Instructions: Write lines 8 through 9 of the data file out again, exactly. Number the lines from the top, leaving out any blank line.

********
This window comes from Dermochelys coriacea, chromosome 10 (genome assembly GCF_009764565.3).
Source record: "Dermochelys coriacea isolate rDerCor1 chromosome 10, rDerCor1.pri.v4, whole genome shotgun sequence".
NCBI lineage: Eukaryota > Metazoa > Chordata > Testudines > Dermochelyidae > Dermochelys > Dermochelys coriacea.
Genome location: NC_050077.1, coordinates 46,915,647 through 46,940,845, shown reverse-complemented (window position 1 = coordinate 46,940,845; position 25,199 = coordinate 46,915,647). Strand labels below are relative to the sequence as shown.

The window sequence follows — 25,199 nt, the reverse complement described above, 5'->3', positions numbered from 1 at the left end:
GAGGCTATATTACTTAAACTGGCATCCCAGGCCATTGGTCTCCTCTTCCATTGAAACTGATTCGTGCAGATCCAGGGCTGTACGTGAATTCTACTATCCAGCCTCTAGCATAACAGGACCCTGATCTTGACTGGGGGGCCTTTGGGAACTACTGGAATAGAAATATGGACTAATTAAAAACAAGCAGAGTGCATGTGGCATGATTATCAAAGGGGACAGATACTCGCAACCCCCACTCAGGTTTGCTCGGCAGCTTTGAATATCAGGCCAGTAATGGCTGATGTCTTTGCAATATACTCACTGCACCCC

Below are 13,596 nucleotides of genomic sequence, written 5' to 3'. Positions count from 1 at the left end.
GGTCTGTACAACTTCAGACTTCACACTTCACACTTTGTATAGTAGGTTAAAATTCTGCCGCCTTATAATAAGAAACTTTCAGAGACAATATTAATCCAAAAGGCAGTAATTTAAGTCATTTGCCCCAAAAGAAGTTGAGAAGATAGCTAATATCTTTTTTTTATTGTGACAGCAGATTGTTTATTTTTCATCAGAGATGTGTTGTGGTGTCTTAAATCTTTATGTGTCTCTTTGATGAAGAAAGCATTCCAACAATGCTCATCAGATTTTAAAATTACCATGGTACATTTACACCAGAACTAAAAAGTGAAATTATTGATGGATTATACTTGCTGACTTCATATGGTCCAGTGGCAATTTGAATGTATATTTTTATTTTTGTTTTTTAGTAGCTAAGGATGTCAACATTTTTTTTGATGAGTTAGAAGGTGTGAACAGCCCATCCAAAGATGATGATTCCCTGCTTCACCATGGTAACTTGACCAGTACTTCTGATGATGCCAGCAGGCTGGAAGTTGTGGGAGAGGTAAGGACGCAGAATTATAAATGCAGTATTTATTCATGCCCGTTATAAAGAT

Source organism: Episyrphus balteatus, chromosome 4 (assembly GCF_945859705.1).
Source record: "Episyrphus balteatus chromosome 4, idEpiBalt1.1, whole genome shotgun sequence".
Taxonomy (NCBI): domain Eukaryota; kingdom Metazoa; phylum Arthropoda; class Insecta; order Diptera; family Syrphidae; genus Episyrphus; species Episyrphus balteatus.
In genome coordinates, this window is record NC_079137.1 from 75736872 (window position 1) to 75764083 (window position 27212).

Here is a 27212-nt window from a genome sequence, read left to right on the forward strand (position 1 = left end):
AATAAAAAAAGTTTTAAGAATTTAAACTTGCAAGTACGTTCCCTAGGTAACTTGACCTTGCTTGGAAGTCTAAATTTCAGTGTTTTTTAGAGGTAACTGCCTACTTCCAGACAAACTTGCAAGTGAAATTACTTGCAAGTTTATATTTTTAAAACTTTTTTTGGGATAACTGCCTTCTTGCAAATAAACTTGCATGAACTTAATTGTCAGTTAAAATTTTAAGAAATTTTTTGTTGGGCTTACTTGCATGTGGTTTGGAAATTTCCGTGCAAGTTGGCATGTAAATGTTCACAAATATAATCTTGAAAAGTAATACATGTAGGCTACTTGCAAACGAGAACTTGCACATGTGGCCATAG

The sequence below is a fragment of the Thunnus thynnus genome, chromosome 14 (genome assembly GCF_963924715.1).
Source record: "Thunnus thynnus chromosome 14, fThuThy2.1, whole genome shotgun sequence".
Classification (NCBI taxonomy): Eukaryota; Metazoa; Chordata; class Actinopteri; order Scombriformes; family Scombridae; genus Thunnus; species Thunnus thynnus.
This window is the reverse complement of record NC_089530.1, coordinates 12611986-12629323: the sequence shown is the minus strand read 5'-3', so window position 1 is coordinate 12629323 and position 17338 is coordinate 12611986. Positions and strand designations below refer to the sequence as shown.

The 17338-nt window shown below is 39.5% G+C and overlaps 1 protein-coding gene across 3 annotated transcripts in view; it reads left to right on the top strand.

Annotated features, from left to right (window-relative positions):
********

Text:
GGTCTGTACAACTTCAGACTTCACACTTCACACTTTGTATAGTAGGTTAAAATTCTGCCGCCTTATAATAAGAAACTTTCAGAGACAATATTAATCCAAAAGGCAGTAATTTAAGTCATTTGCCCCAAAAGAAGTTGAGAAGATAGCTAATATCTTTTTTTTATTGTGACAGCAGATTGTTTATTTTTCATCAGAGATGTGTTGTGGTGTCTTAAATCTTTATGTGTCTCTTTGATGAAGAAAGCATTCCAACAATGCTCATCAGATTTTAAAATTACCATGGTACATTTACACCAGAACTAAAAAGTGAAATTATTGATGGATTATACTTGCTGACTTCATATGGTCCAGTGGCAATTTGAATGTATATTTTTATTTTTGTTTTTTAGTAGCTAAGGATGTCAACATTTTTTTTGATGAGTTAGAAGGTGTGAACAGCCCATCCAAAGATGATGATTCCCTGCTTCACCATGGTAACTTGACCAGTACTTCTGATGATGCCAGCAGGCTGGAAGTTGTGGGAGAGGTAAGGACGCAGAATTATAAATGCAGTATTTATTCATGCCCGTTATAAAGAT

Source organism: Episyrphus balteatus, chromosome 4 (assembly GCF_945859705.1).